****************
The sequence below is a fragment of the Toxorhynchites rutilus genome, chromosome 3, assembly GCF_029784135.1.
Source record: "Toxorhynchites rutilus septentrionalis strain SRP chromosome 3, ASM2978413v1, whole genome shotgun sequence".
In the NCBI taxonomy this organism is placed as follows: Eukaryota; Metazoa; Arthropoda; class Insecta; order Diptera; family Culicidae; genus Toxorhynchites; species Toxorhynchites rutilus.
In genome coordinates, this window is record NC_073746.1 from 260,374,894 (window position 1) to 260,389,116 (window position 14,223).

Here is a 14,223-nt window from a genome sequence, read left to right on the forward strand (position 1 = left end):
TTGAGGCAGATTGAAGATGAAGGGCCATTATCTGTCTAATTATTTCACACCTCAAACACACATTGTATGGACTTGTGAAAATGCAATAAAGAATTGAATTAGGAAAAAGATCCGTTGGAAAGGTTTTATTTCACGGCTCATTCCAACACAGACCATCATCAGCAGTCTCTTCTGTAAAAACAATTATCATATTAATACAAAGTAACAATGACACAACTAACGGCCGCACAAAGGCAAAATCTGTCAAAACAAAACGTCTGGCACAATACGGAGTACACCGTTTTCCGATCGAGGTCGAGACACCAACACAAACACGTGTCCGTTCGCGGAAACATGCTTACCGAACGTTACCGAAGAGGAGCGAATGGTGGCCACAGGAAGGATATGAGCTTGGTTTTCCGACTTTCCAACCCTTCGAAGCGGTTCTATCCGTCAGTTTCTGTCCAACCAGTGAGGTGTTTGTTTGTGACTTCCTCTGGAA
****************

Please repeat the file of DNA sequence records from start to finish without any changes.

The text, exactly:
The sequence below is a fragment of the Toxorhynchites rutilus genome, chromosome 3, assembly GCF_029784135.1.
Source record: "Toxorhynchites rutilus septentrionalis strain SRP chromosome 3, ASM2978413v1, whole genome shotgun sequence".
In the NCBI taxonomy this organism is placed as follows: Eukaryota; Metazoa; Arthropoda; class Insecta; order Diptera; family Culicidae; genus Toxorhynchites; species Toxorhynchites rutilus.
In genome coordinates, this window is record NC_073746.1 from 260,374,894 (window position 1) to 260,389,116 (window position 14,223).

Here is a 14,223-nt window from a genome sequence, read left to right on the forward strand (position 1 = left end):
TTGAGGCAGATTGAAGATGAAGGGCCATTATCTGTCTAATTATTTCACACCTCAAACACACATTGTATGGACTTGTGAAAATGCAATAAAGAATTGAATTAGGAAAAAGATCCGTTGGAAAGGTTTTATTTCACGGCTCATTCCAACACAGACCATCATCAGCAGTCTCTTCTGTAAAAACAATTATCATATTAATACAAAGTAACAATGACACAACTAACGGCCGCACAAAGGCAAAATCTGTCAAAACAAAACGTCTGGCACAATACGGAGTACACCGTTTTCCGATCGAGGTCGAGACACCAACACAAACACGTGTCCGTTCGCGGAAACATGCTTACCGAACGTTACCGAAGAGGAGCGAATGGTGGCCACAGGAAGGATATGAGCTTGGTTTTCCGACTTTCCAACCCTTCGAAGCGGTTCTATCCGTCAGTTTCTGTCCAACCAGTGAGGTGTTTGTTTGTGACTTCCTCTGGAA